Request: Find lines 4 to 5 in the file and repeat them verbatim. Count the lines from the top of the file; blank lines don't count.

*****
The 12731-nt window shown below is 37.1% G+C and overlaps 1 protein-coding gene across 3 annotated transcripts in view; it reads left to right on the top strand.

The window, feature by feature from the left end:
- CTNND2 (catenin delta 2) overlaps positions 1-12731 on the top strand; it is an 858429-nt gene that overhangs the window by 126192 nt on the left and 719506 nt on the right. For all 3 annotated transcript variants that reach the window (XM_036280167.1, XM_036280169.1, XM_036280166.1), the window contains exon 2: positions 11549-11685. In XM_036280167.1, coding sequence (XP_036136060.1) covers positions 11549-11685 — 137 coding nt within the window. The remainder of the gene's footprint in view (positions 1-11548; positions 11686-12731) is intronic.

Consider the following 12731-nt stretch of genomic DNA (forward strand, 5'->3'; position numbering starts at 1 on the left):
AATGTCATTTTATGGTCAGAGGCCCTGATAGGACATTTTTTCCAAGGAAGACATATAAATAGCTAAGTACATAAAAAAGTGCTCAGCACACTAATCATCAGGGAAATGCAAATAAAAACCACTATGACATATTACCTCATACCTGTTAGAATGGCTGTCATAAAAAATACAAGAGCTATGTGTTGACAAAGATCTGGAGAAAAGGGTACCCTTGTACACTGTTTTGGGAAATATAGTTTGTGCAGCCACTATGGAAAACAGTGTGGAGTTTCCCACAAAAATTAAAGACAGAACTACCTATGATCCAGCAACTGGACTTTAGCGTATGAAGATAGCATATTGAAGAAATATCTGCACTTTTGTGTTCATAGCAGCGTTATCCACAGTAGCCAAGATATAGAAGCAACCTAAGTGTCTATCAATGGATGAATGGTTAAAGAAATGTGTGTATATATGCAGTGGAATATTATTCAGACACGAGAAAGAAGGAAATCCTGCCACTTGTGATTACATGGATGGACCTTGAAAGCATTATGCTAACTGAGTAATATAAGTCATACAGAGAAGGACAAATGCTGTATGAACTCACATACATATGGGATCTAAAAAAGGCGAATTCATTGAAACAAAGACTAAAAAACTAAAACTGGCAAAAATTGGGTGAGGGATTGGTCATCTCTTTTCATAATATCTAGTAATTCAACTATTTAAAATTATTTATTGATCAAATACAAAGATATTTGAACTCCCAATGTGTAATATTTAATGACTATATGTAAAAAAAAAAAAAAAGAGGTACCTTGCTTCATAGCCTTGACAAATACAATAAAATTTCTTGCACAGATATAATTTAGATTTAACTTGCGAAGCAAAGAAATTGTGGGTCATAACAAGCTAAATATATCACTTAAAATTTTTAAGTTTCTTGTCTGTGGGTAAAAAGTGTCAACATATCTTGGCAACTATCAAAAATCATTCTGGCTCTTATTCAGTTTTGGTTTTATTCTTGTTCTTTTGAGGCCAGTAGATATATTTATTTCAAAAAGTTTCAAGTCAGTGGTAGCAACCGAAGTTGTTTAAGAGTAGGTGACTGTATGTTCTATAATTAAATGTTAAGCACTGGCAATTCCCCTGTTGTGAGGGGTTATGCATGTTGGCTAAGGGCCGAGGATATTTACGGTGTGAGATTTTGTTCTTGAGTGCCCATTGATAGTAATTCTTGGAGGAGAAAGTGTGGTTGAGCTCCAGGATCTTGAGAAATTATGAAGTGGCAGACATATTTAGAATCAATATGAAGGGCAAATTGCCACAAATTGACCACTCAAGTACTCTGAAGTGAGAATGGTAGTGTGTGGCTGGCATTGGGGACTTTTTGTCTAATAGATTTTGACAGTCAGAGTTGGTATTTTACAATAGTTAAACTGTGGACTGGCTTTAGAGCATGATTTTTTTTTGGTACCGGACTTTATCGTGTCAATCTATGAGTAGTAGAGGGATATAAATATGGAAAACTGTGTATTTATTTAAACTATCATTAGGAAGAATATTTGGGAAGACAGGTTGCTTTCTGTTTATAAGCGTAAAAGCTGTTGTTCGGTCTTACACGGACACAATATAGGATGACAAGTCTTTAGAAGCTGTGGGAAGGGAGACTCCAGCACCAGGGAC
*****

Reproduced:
Consider the following 12731-nt stretch of genomic DNA (forward strand, 5'->3'; position numbering starts at 1 on the left):
AATGTCATTTTATGGTCAGAGGCCCTGATAGGACATTTTTTCCAAGGAAGACATATAAATAGCTAAGTACATAAAAAAGTGCTCAGCACACTAATCATCAGGGAAATGCAAATAAAAACCACTATGACATATTACCTCATACCTGTTAGAATGGCTGTCATAAAAAATACAAGAGCTATGTGTTGACAAAGATCTGGAGAAAAGGGTACCCTTGTACACTGTTTTGGGAAATATAGTTTGTGCAGCCACTATGGAAAACAGTGTGGAGTTTCCCACAAAAATTAAAGACAGAACTACCTATGATCCAGCAACTGGACTTTAGCGTATGAAGATAGCATATTGAAGAAATATCTGCACTTTTGTGTTCATAGCAGCGTTATCCACAGTAGCCAAGATATAGAAGCAACCTAAGTGTCTATCAATGGATGAATGGTTAAAGAAATGTGTGTATATATGCAGTGGAATATTATTCAGACACGAGAAAGAAGGAAATCCTGCCACTTGTGATTACATGGATGGACCTTGAAAGCATTATGCTAACTGAGTAATATAAGTCATACAGAGAAGGACAAATGCTGTATGAACTCACATACATATGGGATCTAAAAAAGGCGAATTCATTGAAACAAAGACTAAAAAACTAAAACTGGCAAAAATTGGGTGAGGGATTGGTCATCTCTTTTCATAATATCTAGTAATTCAACTATTTAAAATTATTTATTGATCAAATACAAAGATATTTGAACTCCCAATGTGTAATATTTAATGACTATATGTAAAAAAAAAAAAAAAGAGGTACCTTGCTTCATAGCCTTGACAAATACAATAAAATTTCTTGCACAGATATAATTTAGATTTAACTTGCGAAGCAAAGAAATTGTGGGTCATAACAAGCTAAATATATCACTTAAAATTTTTAAGTTTCTTGTCTGTGGGTAAAAAGTGTCAACATATCTTGGCAACTATCAAAAATCATTCTGGCTCTTATTCAGTTTTGGTTTTATTCTTGTTCTTTTGAGGCCAGTAGATATATTTATTTCAAAAAGTTTCAAGTCAGTGGTAGCAACCGAAGTTGTTTAAGAGTAGGTGACTGTATGTTCTATAATTAAATGTTAAGCACTGGCAATTCCCCTGTTGTGAGGGGTTATGCATGTTGGCTAAGGGCCGAGGATATTTACGGTGTGAGATTTTGTTCTTGAGTGCCCATTGATAGTAATTCTTGGAGGAGAAAGTGTGGTTGAGCTCCAGGATCTTGAGAAATTATGAAGTGGCAGACATATTTAGAATCAATATGAAGGGCAAATTGCCACAAATTGACCACTCAAGTACTCTGAAGTGAGAATGGTAGTGTGTGGCTGGCATTGGGGACTTTTTGTCTAATAGATTTTGACAGTCAGAGTTGGTATTTTACAATAGTTAAACTGTGGACTGGCTTTAGAGCATGATTTTTTTTTGGTACCGGACTTTATCGTGTCAATCTATGAGTAGTAGAGGGATATAAATATGGAAAACTGTGTATTTATTTAAACTATCATTAGGAAGAATATTTGGGAAGACAGGTTGCTTTCTGTTTATAAGCGTAAAAGCTGTTGTTCGGTCTTACACGGACACAATATAGGATGACAAGTCTTTAGAAGCTGTGGGAAGGGAGACTCCAGCACCAGGGAC